The film received mixed reviews from critics, but was a hit among Israeli audiences, selling over one million tickets. It is the fourth highest-grossing Israeli film of all time. It trails only the cult classics: Sallah Shabati, Kazablan and the Eskimo Limon.


Sand Storm (2016)

“Sand Storm.” Photo: screenshot
“Sand Storm.” Photo: screenshot

A Romeo and Juliet-style love story set in a Bedouin desert village, this all-Arabic movie is a rare look inside Israel’s Bedouin culture.

“Fill the Void” launched the career of Orthodox producer Rama Burshtein. Photo: screenshot
“Fill the Void” launched the career of Orthodox producer Rama Burshtein. Photo: screenshot

The beautiful scenery, and heartbreaking love story of a girl who falls in love with a boy from a rival tribe, are just two reasons why the film was shown in film festivals across Europe.

Fill the Void (2012)

A look into the life of a Hasidic woman set to marry, until a great tragedy turns her life upside down, Fill the Void depicts the world of Hasidic Jews in Israel and the choices they face every day. Filmed and produced by Rama Burshtein, the first Orthodox Jewish woman to make a full-length feature film for international distribution, this piece of cinema helped pave the way for Orthodox Jewish voices in Israeli film, and for audiences to see life through a female lens.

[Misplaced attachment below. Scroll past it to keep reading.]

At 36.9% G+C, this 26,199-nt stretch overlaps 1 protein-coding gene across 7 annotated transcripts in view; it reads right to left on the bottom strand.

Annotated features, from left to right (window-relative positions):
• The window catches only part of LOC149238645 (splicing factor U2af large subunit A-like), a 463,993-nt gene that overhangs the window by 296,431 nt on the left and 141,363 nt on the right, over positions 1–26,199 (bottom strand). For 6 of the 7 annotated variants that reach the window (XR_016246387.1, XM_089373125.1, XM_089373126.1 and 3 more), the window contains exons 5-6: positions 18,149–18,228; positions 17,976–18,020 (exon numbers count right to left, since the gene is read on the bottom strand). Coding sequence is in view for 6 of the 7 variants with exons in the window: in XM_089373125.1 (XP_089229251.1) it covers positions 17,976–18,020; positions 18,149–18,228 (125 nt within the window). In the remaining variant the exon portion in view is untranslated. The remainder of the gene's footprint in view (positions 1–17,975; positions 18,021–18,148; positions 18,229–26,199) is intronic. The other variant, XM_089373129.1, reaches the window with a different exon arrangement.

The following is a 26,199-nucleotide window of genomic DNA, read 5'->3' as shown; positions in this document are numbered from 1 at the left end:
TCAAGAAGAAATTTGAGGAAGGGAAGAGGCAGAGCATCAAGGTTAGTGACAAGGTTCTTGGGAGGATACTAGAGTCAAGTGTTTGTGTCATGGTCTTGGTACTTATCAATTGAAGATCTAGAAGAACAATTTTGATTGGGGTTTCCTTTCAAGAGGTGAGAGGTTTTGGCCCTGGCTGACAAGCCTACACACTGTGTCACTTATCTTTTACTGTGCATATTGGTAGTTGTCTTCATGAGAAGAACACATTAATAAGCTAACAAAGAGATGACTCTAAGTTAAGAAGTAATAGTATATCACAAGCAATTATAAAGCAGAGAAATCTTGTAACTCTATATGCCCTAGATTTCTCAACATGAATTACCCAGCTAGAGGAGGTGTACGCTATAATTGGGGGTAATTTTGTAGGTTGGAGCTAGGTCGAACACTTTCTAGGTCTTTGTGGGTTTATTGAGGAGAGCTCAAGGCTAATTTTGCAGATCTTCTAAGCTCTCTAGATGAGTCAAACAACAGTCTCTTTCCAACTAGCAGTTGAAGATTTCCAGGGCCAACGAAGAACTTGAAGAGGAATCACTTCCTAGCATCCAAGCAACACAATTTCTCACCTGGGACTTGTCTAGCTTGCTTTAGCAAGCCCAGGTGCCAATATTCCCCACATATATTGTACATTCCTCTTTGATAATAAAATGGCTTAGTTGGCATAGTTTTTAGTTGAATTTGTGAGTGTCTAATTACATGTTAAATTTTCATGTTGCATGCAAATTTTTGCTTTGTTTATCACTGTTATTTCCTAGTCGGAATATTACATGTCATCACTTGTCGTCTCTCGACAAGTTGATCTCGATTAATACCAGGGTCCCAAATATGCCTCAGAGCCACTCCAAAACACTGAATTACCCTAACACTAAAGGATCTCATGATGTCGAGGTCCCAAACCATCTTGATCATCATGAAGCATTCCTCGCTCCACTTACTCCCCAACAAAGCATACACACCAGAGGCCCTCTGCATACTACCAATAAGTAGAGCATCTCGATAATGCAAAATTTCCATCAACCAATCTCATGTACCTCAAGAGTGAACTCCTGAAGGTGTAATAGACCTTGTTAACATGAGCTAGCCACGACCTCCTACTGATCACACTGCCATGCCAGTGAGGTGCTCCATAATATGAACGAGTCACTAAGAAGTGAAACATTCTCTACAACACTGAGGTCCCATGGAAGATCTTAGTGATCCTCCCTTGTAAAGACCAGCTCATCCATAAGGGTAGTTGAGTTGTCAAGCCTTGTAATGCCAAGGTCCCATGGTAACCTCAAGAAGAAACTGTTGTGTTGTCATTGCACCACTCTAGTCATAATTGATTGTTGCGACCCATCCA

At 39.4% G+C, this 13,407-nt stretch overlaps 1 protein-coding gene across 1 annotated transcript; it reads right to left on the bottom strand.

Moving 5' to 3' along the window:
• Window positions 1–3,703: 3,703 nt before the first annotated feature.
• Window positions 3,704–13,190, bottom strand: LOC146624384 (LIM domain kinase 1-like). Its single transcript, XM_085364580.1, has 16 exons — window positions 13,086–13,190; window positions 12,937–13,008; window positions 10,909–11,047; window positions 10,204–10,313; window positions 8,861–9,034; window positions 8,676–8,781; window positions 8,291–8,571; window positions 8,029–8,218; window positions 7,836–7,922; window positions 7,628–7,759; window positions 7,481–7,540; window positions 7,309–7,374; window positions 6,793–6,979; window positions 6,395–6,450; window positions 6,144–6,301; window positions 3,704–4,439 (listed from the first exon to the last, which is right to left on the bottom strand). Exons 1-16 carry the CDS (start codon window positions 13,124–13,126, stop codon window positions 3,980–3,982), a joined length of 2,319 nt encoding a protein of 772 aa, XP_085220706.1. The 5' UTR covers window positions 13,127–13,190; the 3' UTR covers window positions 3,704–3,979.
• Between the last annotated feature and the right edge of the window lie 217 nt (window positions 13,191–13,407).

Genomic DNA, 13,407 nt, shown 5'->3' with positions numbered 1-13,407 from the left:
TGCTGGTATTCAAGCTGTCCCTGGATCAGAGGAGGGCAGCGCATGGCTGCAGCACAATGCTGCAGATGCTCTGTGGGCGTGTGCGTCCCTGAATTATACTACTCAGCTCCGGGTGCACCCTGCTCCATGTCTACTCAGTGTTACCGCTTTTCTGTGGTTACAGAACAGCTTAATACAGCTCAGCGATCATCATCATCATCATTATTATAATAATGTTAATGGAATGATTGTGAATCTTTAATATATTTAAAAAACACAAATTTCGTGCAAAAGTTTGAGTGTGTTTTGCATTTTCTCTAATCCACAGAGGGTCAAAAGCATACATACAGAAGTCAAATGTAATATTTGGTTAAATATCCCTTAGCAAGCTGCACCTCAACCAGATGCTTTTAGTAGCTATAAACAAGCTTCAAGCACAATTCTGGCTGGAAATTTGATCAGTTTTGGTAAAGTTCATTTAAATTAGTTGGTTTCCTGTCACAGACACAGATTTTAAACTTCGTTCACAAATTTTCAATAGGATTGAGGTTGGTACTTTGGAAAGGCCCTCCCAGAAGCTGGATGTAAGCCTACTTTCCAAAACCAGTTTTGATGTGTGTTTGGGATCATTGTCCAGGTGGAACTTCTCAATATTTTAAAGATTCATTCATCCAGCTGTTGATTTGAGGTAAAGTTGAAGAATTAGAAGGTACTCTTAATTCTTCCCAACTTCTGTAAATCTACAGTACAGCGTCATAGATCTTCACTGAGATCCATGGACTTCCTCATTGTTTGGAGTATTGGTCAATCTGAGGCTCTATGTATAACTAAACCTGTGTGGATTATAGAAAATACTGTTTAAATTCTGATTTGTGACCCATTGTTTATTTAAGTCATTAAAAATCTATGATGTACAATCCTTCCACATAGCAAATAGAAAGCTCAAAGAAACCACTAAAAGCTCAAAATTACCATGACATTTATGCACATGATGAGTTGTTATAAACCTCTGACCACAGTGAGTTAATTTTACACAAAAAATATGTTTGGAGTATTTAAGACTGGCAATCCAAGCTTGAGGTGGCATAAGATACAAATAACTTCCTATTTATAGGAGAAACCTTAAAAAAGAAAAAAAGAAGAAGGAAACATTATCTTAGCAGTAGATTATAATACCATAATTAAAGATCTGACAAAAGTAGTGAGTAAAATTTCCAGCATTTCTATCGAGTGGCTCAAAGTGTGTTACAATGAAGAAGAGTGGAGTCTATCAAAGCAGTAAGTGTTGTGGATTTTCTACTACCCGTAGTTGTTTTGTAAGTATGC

Seven Blessings (2023)

Official poster for Seven Blessings. Photo courtesy of Ronen Ben-Tal Films
Official poster for Seven Blessings. Photo courtesy of Ronen Ben-Tal Films

The Israeli comedy-drama was also directed by a woman, filmmaker Ayelet Menahemi. It nabbed an unprecedented 10 Ophir Awards, considered the Israeli equivalent of the Oscars, and sold over a quarter of a million movie tickets.

Set in the 1990s Jerusalem, it follows the story of one Jewish-Moroccan family. When Marie finds out that her mother’s sister is in fact her biological mother, she is left hurt and confused. But she soon finds out the family was only following decades-long Moroccan-Jewish tradition when she was switched at birth, and she should, in fact, be thankful.